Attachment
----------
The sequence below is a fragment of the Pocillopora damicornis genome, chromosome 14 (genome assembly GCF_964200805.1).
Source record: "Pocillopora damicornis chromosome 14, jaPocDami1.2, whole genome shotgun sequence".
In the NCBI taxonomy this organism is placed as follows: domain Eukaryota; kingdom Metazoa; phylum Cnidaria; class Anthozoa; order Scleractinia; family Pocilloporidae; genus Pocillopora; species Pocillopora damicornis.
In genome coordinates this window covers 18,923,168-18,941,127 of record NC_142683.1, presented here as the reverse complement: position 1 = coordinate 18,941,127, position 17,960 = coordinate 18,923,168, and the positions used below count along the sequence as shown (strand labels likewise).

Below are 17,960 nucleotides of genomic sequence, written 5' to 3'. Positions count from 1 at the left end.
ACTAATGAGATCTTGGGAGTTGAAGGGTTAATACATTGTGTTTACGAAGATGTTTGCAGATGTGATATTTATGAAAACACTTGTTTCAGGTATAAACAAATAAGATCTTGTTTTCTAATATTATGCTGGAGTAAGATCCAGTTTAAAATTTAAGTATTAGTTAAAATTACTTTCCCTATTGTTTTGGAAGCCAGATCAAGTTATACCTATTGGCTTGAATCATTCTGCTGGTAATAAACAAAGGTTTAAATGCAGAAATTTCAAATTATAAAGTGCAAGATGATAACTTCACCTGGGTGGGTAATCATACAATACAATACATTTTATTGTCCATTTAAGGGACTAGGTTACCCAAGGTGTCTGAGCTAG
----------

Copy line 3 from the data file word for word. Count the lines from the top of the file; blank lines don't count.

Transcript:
In the NCBI taxonomy this organism is placed as follows: domain Eukaryota; kingdom Metazoa; phylum Cnidaria; class Anthozoa; order Scleractinia; family Pocilloporidae; genus Pocillopora; species Pocillopora damicornis.